We wander into the world of shadowy operations in the portable version of Black Ops.
When compared to the next-generation consoles, the cacophony of war may not sound quite the same on the Nintendo DS, but developer n-Space has worked on several portable Call of Duty games to get an idea of how to translate a first-person military shooter to the handheld. Call of Duty: Black Ops includes several new features in response to fan feedback; most notably is the addition of button controls, so that instead of relying on stylus controls, you are free to switch back and forth between the two–or whichever is most comfortable and will yield the fewest number of hand cramps.
The story may not follow that of its console brethren, but you’ll visit the same hot spots, such as Cuba, Southeast Asia, and the Soviet Union. You play as members of CIA-backed operatives who have been assigned to the shadowy world of deniable operations. Black Ops is split into infantry missions, as well as a few vehicle-based missions. There are 16 levels in all, and we were able to play through one of each type.
Our demo began in a Russian base, where our goal was to gather some vital intelligence by the end of the stage. It started off as a bit of a stealth mission, where we were given a sniper rifle to pick off our enemies before they saw us. Of course, missions don’t always go the way you intend them to–because we basically alerted everyone–so we ended up swapping in favor of a more rapid fire weapon and started firing away. While it takes a bit of getting used to, the button control scheme works well, and you can tweak the sensitivity of the camera to suit your play style. You use the D pad to control your movement and the face buttons to control the camera. Like all Call of Duty games, the L button is used to aim down the sights and the right button is used to fire. If an enemy is a little too close, you’ll automatically whip out your knife when you try to fire. There are three difficulty settings, but if you’re on recruit or regular, your reticle will autolock as long as you’re hovering close enough to a target.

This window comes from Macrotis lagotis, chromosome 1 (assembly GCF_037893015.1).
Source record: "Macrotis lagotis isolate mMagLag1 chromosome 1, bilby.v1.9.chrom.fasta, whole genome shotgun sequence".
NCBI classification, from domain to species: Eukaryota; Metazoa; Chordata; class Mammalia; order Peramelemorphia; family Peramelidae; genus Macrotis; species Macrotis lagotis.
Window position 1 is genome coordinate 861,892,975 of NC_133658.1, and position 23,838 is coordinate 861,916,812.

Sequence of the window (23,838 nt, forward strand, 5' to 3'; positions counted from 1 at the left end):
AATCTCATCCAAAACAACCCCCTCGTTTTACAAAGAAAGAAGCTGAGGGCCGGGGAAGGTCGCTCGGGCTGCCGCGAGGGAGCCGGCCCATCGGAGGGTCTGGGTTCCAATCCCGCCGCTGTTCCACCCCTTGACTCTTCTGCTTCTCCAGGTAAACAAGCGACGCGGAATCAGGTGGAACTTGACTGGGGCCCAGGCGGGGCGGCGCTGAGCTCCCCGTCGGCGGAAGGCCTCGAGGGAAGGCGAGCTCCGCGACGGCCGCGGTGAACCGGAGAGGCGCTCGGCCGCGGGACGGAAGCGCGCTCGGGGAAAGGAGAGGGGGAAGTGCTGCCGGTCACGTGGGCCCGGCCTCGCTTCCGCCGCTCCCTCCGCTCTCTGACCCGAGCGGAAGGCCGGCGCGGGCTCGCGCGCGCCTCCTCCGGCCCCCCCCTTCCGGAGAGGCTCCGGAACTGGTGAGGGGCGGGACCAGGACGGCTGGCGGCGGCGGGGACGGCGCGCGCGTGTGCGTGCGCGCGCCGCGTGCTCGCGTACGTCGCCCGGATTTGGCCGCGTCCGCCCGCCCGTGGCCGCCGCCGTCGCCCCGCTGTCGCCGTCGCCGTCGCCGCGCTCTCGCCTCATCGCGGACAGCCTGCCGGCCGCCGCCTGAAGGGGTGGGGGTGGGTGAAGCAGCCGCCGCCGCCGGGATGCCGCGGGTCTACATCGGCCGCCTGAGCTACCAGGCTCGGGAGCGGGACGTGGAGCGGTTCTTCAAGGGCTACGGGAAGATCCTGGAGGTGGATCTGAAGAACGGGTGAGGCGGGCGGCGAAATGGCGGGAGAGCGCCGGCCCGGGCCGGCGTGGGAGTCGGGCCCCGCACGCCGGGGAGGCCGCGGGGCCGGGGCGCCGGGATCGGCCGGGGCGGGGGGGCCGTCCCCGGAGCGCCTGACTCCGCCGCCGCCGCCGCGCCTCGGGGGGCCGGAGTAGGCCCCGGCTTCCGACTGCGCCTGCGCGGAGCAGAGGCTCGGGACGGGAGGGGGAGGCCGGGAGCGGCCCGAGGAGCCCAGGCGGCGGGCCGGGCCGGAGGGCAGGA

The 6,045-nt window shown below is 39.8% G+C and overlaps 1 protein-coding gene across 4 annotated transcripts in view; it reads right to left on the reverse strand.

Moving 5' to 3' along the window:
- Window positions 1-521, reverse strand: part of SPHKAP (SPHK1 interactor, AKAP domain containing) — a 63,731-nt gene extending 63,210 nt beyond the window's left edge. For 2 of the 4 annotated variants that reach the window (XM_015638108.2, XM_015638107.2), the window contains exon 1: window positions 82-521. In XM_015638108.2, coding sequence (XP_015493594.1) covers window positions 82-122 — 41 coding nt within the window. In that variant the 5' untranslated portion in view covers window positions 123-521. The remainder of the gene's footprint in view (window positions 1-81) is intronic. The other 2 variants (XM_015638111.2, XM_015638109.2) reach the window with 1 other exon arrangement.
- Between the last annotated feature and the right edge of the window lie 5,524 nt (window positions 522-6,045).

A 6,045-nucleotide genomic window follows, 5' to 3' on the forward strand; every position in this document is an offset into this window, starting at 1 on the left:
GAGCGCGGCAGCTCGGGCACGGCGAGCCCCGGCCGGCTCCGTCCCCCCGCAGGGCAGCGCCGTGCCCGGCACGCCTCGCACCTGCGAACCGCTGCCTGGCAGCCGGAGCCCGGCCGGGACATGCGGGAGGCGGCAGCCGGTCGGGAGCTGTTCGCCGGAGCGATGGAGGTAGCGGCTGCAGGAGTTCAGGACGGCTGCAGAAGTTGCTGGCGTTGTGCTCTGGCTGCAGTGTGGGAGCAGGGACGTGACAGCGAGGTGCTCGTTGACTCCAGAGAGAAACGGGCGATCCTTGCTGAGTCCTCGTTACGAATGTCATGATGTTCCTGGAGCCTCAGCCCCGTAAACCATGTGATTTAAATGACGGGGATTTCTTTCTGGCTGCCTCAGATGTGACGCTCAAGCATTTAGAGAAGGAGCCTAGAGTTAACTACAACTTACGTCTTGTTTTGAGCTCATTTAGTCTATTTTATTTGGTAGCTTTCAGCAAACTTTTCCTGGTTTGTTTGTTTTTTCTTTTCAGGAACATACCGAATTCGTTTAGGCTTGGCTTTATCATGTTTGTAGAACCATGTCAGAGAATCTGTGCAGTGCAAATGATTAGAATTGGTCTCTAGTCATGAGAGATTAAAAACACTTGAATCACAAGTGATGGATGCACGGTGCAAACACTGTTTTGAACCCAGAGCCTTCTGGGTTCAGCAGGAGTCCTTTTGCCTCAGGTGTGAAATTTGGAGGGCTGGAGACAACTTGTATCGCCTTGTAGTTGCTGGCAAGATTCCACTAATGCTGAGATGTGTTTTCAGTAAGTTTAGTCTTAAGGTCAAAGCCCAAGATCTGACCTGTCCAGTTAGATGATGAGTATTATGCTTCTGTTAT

The interface has also been improved so that you can now drag and drop new weapons that you pick up into your primary or secondary slots on the touch screen. A hand icon will appear when you stumble across a new weapon and a quick tap picks it up. Depending on how quickly you get through the levels, each mission can last anywhere from 10 to 20 minutes, making it easy to play in short bursts.
It’s too bad that there aren’t more vehicle-based missions (we were told there were roughly three) because piloting a helicopter and firing nonstop at enemy camps was incredibly fun. Our goal was to extract an operative that had escaped from the enemy but was surrounded and needed a way out. The MI-4 helicopter that we were in control of was on rails, but we could strafe with the D pad to avoid incoming missiles. The left and right buttons were mapped to our minigun and missiles, and because we could fire them both at the same time, there was nothing but carnage throughout the entire level. Normally when you take damage, your screen will turn red, but in this level, the only indicator we had was when our helicopter began to beep.
On top of the single-player campaign, there is a challenge mode that is split into 24 ground-based missions where you have objectives to complete within a certain time limit. There’s an Arcade mode where you are given a limited number of lives and go through the levels for the highest point total. We didn’t get a chance to test it out, but there is local and online multiplayer for up to six players, as well as a two-player cooperative mode.
Whether or not you prefer your shooters on a portable handheld, there’s plenty of intense action on the go in this DS version. We’re curious to learn more about the cooperative and multiplayer modes and will have updates as soon as they become available. Call of Duty: Black Ops is set to ship alongside its console counterparts on November 9.